Its ridiculous! How can they treat sick people like this? When I asked the receptionist if we really did have an 8.45am appointment she was extremely off-handed about things and gave some lame answer about how they have no idea what goes on inside. What really got me angry was that when the patient finally came out, she was obviously one of those ladies that talked non-stop because she carried on with the receptionist for a long time. It sounded like she worked at another doctor's and was trying to share all her knowledge with this practice.

Do you think a doctor apologizes for keeping a patient waiting? Nope. Why not? I don't care if their first words to each and every patient is "Sorry" since its in a way their own fault anyway. This kind of waiting time seems to be accepted as the norm. And it leads me to my next question. IF they know that all their appointment slots are too short, why not just adjust the timing?

Yes, productivity is important but c'mon doctors! You all make way above the national average anyway.

Guess whats worse than the waiting? The self loathing that I feel when I have to debate with myself about whether or not I should say something about the long waits? Why do I need to feel that they might take offence and not be as caring towards us? Many people treat doctors like gods. I certainly don't but at the same time, I worry about treating them like ordinary humans in case they act like ordinary humans and take out their anger on my sick child! UGH!

Is there such a job as a 'Waiting Time Minimization Engineer'? I'll want that job. Give me the challenge of cutting those waiting times. I am sure there is a way to schedule more efficiently.

Ah...there is nothing like a good rant. I haven't done that here in awhile.

Sunday, June 5, 2011

A Different Sort Of Weekend

We stayed home the entire time.

It was relatively quiet.

And, Richard did most of the cooking.

It actually sounds like the weekends that Richard and I used to have when we were first married. Unfortunately, it wasn't anything as blissful as that.

Aaron caught some mysterious virus that initially made the tip of his tongue swell and then later, ulcers all over. His tonsils were so inflamed that they nearly touched each other. The doctor's first thought thought was hand foot and mouth disease but he didn't have anything on his hands or feet and, he's already had that before, so she ruled it out. She had never seen a tongue like that before. GREAT! She recommended antibiotics and Panadol.

The little guy was in unbelievable pain and nothing helped him. At one stage, nothing, not even ice cream or TV, could convince him to leave his bed. He didn't even read when he was there. He just curled up and stared at the walls. The only words he said were "Ow...My tongue". Even in his sleep, he'd suddenly say that. Thats why I mentioned that it was relatively quiet.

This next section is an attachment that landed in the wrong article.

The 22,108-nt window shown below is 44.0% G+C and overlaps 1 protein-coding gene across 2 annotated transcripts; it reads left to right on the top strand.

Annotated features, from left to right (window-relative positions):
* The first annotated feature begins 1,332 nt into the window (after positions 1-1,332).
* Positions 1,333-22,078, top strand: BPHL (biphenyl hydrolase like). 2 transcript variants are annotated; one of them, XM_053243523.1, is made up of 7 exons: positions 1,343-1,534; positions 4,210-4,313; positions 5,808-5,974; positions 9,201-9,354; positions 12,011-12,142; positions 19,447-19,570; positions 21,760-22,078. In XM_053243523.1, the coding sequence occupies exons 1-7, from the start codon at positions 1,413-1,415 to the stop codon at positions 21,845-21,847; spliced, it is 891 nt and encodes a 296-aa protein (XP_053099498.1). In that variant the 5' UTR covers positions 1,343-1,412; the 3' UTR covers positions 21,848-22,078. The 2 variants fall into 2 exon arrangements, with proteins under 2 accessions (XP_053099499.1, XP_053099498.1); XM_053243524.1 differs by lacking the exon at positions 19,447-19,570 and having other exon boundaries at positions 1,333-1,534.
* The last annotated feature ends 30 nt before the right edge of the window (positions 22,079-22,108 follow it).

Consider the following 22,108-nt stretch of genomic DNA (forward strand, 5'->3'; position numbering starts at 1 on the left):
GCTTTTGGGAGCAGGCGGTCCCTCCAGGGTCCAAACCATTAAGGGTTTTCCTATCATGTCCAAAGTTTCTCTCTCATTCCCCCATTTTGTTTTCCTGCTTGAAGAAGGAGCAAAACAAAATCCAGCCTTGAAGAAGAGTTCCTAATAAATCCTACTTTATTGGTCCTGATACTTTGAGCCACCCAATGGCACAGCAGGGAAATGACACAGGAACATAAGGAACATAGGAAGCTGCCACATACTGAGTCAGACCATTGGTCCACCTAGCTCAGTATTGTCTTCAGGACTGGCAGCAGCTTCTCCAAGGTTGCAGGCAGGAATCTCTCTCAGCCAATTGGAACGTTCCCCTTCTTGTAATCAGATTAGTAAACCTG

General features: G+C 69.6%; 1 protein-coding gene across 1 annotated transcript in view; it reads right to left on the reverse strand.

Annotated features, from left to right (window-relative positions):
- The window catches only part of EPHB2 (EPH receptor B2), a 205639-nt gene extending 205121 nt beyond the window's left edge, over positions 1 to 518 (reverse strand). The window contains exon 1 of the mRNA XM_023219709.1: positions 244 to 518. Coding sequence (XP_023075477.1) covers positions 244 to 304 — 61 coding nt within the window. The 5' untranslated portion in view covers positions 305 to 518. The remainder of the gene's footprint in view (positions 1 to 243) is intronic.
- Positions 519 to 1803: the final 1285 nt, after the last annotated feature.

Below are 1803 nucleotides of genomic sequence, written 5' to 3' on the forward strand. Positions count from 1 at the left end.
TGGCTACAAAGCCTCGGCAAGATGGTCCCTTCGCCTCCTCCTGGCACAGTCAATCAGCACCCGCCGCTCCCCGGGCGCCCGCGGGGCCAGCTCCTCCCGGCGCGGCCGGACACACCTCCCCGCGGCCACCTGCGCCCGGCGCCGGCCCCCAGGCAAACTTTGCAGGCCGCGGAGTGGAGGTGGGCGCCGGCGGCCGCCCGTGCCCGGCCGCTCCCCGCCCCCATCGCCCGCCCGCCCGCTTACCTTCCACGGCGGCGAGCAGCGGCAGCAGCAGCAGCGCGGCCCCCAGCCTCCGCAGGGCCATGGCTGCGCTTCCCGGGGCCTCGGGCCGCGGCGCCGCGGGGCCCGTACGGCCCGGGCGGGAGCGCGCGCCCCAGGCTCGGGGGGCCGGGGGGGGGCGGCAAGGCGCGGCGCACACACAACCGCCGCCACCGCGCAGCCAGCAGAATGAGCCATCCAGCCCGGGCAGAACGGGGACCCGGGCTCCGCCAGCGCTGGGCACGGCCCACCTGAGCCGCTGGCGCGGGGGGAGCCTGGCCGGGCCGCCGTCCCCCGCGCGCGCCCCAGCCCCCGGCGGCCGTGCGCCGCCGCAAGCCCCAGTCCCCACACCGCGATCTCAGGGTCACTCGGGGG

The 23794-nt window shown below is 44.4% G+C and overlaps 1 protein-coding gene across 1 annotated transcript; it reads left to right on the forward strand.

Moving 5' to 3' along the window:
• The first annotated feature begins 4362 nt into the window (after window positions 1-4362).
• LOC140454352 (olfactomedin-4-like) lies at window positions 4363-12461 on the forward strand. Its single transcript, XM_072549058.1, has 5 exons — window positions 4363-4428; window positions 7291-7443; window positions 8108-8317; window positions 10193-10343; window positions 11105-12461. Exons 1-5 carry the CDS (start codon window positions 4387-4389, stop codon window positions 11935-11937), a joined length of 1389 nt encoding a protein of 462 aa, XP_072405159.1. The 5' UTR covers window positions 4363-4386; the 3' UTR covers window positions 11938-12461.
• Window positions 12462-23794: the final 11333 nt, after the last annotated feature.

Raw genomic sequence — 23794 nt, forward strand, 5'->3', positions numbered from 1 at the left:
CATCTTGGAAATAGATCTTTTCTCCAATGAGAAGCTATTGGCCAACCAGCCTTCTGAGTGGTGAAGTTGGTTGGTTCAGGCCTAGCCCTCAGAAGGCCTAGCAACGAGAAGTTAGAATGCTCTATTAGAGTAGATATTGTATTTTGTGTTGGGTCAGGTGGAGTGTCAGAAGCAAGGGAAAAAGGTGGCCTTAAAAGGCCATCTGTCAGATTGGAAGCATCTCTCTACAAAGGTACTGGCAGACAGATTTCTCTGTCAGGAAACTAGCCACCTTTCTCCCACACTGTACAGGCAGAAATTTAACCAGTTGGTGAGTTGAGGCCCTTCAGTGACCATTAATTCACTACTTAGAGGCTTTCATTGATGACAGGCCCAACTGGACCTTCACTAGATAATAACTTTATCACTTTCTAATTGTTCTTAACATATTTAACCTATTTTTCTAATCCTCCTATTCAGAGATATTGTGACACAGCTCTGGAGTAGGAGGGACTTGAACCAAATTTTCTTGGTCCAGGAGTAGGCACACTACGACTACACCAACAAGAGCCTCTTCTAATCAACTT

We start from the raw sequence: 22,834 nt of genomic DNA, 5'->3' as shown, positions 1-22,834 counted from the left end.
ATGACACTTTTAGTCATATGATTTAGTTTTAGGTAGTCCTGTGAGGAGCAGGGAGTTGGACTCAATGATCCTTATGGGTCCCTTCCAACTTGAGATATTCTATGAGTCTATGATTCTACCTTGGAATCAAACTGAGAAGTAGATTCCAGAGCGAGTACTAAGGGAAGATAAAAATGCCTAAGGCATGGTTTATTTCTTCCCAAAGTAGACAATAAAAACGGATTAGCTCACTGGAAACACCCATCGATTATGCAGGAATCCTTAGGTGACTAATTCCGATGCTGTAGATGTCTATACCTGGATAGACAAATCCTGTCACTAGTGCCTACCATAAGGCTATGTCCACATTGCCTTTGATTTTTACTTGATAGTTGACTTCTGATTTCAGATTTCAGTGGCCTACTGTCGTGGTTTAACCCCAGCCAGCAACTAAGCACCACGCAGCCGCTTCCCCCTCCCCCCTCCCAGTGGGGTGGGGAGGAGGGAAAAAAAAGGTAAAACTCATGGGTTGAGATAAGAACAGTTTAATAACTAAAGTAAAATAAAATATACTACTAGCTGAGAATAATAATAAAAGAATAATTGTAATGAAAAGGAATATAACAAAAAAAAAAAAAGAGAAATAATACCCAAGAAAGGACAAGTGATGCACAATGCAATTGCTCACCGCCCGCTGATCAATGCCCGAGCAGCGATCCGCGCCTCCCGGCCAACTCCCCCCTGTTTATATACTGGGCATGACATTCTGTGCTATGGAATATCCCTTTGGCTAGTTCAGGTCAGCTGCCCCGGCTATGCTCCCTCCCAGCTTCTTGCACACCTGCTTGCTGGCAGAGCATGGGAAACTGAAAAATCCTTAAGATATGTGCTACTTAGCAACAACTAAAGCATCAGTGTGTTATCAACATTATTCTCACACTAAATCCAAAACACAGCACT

The only thing I could do was offer him all of my attention and lots of cuddles. Thats why Richard did most of the cooking. He was also in charge of Adrian all weekend.

Aaron started talking again this afternoon so something must be getting better. If I were to find a positive in all this, it would be that this wasn't a serious illness and that we got to spend some uninterrupted time together. He hasn't had many opportunities to have my undivided attention since Adrian came along. I could see that he really appreciated it.

Now, lets hope that Adrian doesn't get the same thing otherwise Aaron will be going from 100% to 0% in no time at all.

Thursday, June 2, 2011

Trainee Gardeners

We've been spending a lot of time in the garden this week. The weather has been getting colder and during the day time, our house always feels like its a few degrees colder than the outside. We have one experienced trainee gardener and one new one this year. They've been working hard on the weeds and sweeping up after Richard mowed the lawn.

Our garden is also starting to feel as if its going to be bare soon. The colder weather has ended the okra's season and some of the other leafy plants are starting to look a bit crinkly. Some over enthusiastic fertilizing has killed off our eggplant and a couple of the tomato plants. The kale was eaten up by caterpillars some time ago. Thankfully, all the gingers and lemon grass are still good and there is still plenty sweet potato leaves, chilli, bazillion spinach and sweet leaf. We're waiting on the papaya and tahitian lime trees to give us some fruit.

With my parents away, I'm now head gardener. So, the first assistant and I went out and got some seeds for broad beans and kale and some carrot and spinach seedlings. I also bought an organic garlic to plant. Although on hindsight that one doesn't really seem worth it. It takes 6 months for the garlic to form from each clove and we only got 4 cloves out of that garlic I bought. We go through garlic like crazy in this house.

In any case, everything in the ground now and hopefully, if the turkeys don't go digging them up, we'll have some new vegetables to eat in August.